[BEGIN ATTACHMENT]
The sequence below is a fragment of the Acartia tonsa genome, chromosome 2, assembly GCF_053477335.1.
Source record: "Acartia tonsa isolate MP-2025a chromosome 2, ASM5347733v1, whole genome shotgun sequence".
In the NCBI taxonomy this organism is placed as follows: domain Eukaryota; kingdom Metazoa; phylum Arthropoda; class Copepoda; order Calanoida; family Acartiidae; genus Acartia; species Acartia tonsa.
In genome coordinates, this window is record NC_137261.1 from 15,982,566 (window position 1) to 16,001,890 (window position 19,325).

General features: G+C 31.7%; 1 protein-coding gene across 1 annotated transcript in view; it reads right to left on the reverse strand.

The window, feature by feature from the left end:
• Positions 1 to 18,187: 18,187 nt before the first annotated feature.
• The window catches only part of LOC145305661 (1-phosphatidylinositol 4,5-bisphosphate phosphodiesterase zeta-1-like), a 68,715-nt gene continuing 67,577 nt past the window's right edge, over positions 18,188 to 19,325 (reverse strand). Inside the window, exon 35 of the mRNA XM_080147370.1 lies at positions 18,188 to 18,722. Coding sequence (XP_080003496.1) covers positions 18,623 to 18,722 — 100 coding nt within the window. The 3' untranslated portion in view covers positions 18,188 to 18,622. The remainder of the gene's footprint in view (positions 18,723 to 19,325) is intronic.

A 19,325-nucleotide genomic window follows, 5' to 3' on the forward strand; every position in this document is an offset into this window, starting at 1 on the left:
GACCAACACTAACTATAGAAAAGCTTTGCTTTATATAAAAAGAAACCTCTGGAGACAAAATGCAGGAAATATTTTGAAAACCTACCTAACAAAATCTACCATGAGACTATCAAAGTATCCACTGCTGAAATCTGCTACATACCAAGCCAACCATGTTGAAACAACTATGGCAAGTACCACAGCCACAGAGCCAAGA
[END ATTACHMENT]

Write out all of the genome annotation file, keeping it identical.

The sequence below is a fragment of the Acartia tonsa genome, chromosome 2, assembly GCF_053477335.1.
Source record: "Acartia tonsa isolate MP-2025a chromosome 2, ASM5347733v1, whole genome shotgun sequence".
In the NCBI taxonomy this organism is placed as follows: domain Eukaryota; kingdom Metazoa; phylum Arthropoda; class Copepoda; order Calanoida; family Acartiidae; genus Acartia; species Acartia tonsa.
In genome coordinates, this window is record NC_137261.1 from 15,982,566 (window position 1) to 16,001,890 (window position 19,325).

General features: G+C 31.7%; 1 protein-coding gene across 1 annotated transcript in view; it reads right to left on the reverse strand.

The window, feature by feature from the left end:
• Positions 1 to 18,187: 18,187 nt before the first annotated feature.
• The window catches only part of LOC145305661 (1-phosphatidylinositol 4,5-bisphosphate phosphodiesterase zeta-1-like), a 68,715-nt gene continuing 67,577 nt past the window's right edge, over positions 18,188 to 19,325 (reverse strand). Inside the window, exon 35 of the mRNA XM_080147370.1 lies at positions 18,188 to 18,722. Coding sequence (XP_080003496.1) covers positions 18,623 to 18,722 — 100 coding nt within the window. The 3' untranslated portion in view covers positions 18,188 to 18,622. The remainder of the gene's footprint in view (positions 18,723 to 19,325) is intronic.

A 19,325-nucleotide genomic window follows, 5' to 3' on the forward strand; every position in this document is an offset into this window, starting at 1 on the left:
GACCAACACTAACTATAGAAAAGCTTTGCTTTATATAAAAAGAAACCTCTGGAGACAAAATGCAGGAAATATTTTGAAAACCTACCTAACAAAATCTACCATGAGACTATCAAAGTATCCACTGCTGAAATCTGCTACATACCAAGCCAACCATGTTGAAACAACTATGGCAAGTACCACAGCCACAGAGCCAAGA